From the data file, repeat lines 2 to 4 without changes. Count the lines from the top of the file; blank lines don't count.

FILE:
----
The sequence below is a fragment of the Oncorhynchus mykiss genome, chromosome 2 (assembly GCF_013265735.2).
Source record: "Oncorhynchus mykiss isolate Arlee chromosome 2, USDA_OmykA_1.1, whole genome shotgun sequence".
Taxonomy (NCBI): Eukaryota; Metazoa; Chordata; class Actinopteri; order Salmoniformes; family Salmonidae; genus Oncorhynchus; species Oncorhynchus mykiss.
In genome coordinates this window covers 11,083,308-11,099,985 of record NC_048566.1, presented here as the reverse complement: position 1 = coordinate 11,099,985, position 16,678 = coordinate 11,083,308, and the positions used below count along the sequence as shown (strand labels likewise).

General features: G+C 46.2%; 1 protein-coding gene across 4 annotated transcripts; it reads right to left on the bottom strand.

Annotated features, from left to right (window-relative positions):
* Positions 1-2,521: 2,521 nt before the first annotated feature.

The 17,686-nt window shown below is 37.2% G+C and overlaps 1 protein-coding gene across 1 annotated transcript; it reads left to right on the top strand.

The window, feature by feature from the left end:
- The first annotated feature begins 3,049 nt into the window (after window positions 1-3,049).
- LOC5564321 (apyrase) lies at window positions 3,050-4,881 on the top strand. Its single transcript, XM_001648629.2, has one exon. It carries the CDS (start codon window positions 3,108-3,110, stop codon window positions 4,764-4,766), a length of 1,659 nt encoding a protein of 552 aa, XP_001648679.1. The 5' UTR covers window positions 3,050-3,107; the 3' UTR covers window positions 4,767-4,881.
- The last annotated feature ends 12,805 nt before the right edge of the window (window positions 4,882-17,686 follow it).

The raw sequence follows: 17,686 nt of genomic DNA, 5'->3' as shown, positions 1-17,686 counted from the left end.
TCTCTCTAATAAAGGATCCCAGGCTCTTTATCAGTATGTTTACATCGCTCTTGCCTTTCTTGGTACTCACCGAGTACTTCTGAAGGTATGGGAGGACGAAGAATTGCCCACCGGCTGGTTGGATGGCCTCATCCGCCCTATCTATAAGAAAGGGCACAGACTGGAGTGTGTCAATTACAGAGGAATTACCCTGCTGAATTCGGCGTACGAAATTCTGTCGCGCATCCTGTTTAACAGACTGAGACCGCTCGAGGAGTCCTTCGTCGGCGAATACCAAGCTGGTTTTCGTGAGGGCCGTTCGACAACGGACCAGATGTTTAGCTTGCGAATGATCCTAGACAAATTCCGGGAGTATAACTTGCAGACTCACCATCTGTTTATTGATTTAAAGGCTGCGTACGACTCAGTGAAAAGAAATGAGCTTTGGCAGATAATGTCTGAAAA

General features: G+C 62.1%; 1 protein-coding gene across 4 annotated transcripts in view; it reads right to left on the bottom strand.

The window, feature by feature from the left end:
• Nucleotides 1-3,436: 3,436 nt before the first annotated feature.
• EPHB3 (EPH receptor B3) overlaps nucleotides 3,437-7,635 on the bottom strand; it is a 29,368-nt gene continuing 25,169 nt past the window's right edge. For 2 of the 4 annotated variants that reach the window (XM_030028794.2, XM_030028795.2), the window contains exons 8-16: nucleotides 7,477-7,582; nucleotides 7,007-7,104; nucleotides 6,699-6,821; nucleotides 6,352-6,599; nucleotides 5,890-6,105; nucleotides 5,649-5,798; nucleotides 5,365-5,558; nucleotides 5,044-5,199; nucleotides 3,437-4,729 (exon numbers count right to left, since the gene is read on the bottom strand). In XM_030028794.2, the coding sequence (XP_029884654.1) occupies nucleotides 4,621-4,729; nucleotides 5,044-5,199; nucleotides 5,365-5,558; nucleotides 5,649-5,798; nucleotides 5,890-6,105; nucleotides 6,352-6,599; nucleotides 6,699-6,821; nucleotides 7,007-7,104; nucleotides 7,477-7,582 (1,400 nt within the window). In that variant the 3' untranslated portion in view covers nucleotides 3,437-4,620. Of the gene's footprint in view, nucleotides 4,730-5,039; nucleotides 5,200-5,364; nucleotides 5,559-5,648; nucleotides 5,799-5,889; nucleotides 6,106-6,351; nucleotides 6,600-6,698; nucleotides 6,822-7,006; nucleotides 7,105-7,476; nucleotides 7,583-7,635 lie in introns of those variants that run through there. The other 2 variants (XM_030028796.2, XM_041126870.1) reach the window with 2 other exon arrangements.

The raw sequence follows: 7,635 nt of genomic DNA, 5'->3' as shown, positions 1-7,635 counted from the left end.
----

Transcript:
Source record: "Oncorhynchus mykiss isolate Arlee chromosome 2, USDA_OmykA_1.1, whole genome shotgun sequence".
Taxonomy (NCBI): Eukaryota; Metazoa; Chordata; class Actinopteri; order Salmoniformes; family Salmonidae; genus Oncorhynchus; species Oncorhynchus mykiss.
In genome coordinates this window covers 11,083,308-11,099,985 of record NC_048566.1, presented here as the reverse complement: position 1 = coordinate 11,099,985, position 16,678 = coordinate 11,083,308, and the positions used below count along the sequence as shown (strand labels likewise).